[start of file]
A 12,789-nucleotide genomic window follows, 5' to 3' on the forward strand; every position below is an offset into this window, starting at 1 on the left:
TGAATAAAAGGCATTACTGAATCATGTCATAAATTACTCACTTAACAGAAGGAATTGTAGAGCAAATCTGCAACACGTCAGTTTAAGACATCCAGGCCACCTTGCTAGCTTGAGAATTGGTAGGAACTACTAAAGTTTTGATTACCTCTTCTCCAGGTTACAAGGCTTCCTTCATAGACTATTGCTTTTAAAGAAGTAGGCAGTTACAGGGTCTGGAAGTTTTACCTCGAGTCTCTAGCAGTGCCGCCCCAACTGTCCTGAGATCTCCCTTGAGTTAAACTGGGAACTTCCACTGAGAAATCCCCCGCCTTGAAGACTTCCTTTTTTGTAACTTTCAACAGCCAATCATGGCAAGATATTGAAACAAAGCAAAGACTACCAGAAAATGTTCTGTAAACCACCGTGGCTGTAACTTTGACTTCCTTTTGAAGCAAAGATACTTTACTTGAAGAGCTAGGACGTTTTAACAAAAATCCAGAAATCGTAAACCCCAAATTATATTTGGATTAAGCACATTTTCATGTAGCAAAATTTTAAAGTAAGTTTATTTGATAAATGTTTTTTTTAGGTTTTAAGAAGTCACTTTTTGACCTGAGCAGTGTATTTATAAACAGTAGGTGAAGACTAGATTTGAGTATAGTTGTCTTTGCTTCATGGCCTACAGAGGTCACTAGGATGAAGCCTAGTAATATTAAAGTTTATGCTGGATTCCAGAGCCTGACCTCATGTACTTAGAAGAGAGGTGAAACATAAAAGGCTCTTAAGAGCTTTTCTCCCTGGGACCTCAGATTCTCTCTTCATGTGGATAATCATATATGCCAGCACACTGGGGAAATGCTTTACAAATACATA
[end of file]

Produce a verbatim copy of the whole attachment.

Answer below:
A 12,789-nucleotide genomic window follows, 5' to 3' on the forward strand; every position below is an offset into this window, starting at 1 on the left:
TGAATAAAAGGCATTACTGAATCATGTCATAAATTACTCACTTAACAGAAGGAATTGTAGAGCAAATCTGCAACACGTCAGTTTAAGACATCCAGGCCACCTTGCTAGCTTGAGAATTGGTAGGAACTACTAAAGTTTTGATTACCTCTTCTCCAGGTTACAAGGCTTCCTTCATAGACTATTGCTTTTAAAGAAGTAGGCAGTTACAGGGTCTGGAAGTTTTACCTCGAGTCTCTAGCAGTGCCGCCCCAACTGTCCTGAGATCTCCCTTGAGTTAAACTGGGAACTTCCACTGAGAAATCCCCCGCCTTGAAGACTTCCTTTTTTGTAACTTTCAACAGCCAATCATGGCAAGATATTGAAACAAAGCAAAGACTACCAGAAAATGTTCTGTAAACCACCGTGGCTGTAACTTTGACTTCCTTTTGAAGCAAAGATACTTTACTTGAAGAGCTAGGACGTTTTAACAAAAATCCAGAAATCGTAAACCCCAAATTATATTTGGATTAAGCACATTTTCATGTAGCAAAATTTTAAAGTAAGTTTATTTGATAAATGTTTTTTTTAGGTTTTAAGAAGTCACTTTTTGACCTGAGCAGTGTATTTATAAACAGTAGGTGAAGACTAGATTTGAGTATAGTTGTCTTTGCTTCATGGCCTACAGAGGTCACTAGGATGAAGCCTAGTAATATTAAAGTTTATGCTGGATTCCAGAGCCTGACCTCATGTACTTAGAAGAGAGGTGAAACATAAAAGGCTCTTAAGAGCTTTTCTCCCTGGGACCTCAGATTCTCTCTTCATGTGGATAATCATATATGCCAGCACACTGGGGAAATGCTTTACAAATACATA